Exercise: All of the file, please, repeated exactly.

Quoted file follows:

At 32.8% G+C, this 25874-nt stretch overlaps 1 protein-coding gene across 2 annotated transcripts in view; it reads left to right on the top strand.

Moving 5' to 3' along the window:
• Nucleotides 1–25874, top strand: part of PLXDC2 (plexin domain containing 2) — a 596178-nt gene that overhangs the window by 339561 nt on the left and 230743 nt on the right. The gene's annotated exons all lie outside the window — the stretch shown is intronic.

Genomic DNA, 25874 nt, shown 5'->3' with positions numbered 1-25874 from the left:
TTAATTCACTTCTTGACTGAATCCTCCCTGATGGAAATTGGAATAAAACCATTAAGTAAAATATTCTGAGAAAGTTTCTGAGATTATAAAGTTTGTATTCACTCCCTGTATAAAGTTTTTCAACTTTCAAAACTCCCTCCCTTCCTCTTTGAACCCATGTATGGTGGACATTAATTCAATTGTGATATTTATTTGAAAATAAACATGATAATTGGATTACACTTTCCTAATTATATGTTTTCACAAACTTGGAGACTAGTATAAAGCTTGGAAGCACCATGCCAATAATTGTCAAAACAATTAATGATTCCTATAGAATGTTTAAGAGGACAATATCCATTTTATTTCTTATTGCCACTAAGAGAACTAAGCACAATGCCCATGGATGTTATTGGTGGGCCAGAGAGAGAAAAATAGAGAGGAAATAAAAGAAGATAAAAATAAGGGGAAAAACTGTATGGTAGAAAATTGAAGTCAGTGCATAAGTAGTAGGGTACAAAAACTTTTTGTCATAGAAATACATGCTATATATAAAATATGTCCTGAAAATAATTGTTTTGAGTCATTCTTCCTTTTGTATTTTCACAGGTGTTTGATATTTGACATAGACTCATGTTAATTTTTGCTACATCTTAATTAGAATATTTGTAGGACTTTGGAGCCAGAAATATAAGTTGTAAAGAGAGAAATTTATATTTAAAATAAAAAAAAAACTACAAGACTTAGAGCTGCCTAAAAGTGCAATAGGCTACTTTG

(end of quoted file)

At 32.8% G+C, this 25874-nt stretch overlaps 1 protein-coding gene across 2 annotated transcripts in view; it reads left to right on the top strand.

Moving 5' to 3' along the window:
• Nucleotides 1–25874, top strand: part of PLXDC2 (plexin domain containing 2) — a 596178-nt gene that overhangs the window by 339561 nt on the left and 230743 nt on the right. The gene's annotated exons all lie outside the window — the stretch shown is intronic.

Genomic DNA, 25874 nt, shown 5'->3' with positions numbered 1-25874 from the left:
TTAATTCACTTCTTGACTGAATCCTCCCTGATGGAAATTGGAATAAAACCATTAAGTAAAATATTCTGAGAAAGTTTCTGAGATTATAAAGTTTGTATTCACTCCCTGTATAAAGTTTTTCAACTTTCAAAACTCCCTCCCTTCCTCTTTGAACCCATGTATGGTGGACATTAATTCAATTGTGATATTTATTTGAAAATAAACATGATAATTGGATTACACTTTCCTAATTATATGTTTTCACAAACTTGGAGACTAGTATAAAGCTTGGAAGCACCATGCCAATAATTGTCAAAACAATTAATGATTCCTATAGAATGTTTAAGAGGACAATATCCATTTTATTTCTTATTGCCACTAAGAGAACTAAGCACAATGCCCATGGATGTTATTGGTGGGCCAGAGAGAGAAAAATAGAGAGGAAATAAAAGAAGATAAAAATAAGGGGAAAAACTGTATGGTAGAAAATTGAAGTCAGTGCATAAGTAGTAGGGTACAAAAACTTTTTGTCATAGAAATACATGCTATATATAAAATATGTCCTGAAAATAATTGTTTTGAGTCATTCTTCCTTTTGTATTTTCACAGGTGTTTGATATTTGACATAGACTCATGTTAATTTTTGCTACATCTTAATTAGAATATTTGTAGGACTTTGGAGCCAGAAATATAAGTTGTAAAGAGAGAAATTTATATTTAAAATAAAAAAAAAACTACAAGACTTAGAGCTGCCTAAAAGTGCAATAGGCTACTTTG